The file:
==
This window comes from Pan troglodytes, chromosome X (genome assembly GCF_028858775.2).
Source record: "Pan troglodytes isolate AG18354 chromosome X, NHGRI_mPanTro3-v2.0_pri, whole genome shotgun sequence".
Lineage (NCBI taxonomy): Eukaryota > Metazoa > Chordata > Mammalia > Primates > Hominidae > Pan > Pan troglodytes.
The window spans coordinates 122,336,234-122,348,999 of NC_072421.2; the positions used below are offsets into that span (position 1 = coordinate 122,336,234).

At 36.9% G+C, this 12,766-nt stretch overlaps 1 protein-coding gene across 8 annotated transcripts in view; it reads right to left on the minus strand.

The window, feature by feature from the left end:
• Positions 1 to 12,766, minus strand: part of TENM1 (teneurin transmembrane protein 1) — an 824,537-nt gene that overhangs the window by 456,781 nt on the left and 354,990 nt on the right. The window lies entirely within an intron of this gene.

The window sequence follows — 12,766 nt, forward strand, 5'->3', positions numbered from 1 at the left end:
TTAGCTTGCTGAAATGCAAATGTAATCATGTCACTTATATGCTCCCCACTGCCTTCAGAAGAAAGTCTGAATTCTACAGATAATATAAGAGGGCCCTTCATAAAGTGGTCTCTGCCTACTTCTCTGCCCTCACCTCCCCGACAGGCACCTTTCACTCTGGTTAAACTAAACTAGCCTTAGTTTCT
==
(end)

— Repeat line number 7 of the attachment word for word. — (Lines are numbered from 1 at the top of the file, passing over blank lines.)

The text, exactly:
• Positions 1 to 12,766, minus strand: part of TENM1 (teneurin transmembrane protein 1) — an 824,537-nt gene that overhangs the window by 456,781 nt on the left and 354,990 nt on the right. The window lies entirely within an intron of this gene.